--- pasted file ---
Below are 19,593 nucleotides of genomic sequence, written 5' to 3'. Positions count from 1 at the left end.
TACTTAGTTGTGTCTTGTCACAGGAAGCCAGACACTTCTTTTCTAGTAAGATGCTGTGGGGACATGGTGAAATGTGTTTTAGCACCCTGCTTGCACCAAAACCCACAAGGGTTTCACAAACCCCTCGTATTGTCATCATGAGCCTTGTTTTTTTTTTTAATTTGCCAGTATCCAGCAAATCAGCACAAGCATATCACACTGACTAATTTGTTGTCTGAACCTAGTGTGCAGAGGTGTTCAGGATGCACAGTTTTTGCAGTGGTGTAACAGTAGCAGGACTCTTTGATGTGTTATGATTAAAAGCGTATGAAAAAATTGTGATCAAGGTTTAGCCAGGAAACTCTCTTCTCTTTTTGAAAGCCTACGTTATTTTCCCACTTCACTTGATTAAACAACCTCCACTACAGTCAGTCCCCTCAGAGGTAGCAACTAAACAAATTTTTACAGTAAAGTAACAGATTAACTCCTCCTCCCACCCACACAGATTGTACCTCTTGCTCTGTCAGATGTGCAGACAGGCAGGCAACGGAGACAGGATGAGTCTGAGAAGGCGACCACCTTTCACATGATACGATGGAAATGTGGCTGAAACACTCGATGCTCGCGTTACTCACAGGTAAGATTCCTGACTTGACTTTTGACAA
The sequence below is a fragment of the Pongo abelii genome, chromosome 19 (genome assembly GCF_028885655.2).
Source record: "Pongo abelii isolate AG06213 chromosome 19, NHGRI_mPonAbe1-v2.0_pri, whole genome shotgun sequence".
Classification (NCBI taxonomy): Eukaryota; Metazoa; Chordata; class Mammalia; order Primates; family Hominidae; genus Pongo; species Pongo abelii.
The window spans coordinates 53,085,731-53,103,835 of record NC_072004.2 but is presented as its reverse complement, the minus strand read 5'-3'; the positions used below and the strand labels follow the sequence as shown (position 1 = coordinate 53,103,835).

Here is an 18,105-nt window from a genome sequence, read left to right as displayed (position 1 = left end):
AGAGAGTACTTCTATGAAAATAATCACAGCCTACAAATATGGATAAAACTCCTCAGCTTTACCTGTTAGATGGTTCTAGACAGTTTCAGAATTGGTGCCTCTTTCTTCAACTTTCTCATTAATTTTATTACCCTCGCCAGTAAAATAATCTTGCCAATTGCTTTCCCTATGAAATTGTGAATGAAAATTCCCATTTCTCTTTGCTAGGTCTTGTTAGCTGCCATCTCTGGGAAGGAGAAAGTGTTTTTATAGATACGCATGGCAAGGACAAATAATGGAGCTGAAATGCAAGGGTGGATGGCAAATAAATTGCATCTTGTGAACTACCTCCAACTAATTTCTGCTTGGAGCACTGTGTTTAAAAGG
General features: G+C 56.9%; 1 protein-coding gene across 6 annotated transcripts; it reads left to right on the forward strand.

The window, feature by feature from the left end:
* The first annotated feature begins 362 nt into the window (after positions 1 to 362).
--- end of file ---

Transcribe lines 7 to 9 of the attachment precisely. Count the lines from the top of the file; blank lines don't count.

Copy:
Here is an 18,105-nt window from a genome sequence, read left to right as displayed (position 1 = left end):
AGAGAGTACTTCTATGAAAATAATCACAGCCTACAAATATGGATAAAACTCCTCAGCTTTACCTGTTAGATGGTTCTAGACAGTTTCAGAATTGGTGCCTCTTTCTTCAACTTTCTCATTAATTTTATTACCCTCGCCAGTAAAATAATCTTGCCAATTGCTTTCCCTATGAAATTGTGAATGAAAATTCCCATTTCTCTTTGCTAGGTCTTGTTAGCTGCCATCTCTGGGAAGGAGAAAGTGTTTTTATAGATACGCATGGCAAGGACAAATAATGGAGCTGAAATGCAAGGGTGGATGGCAAATAAATTGCATCTTGTGAACTACCTCCAACTAATTTCTGCTTGGAGCACTGTGTTTAAAAGG
General features: G+C 56.9%; 1 protein-coding gene across 6 annotated transcripts; it reads left to right on the forward strand.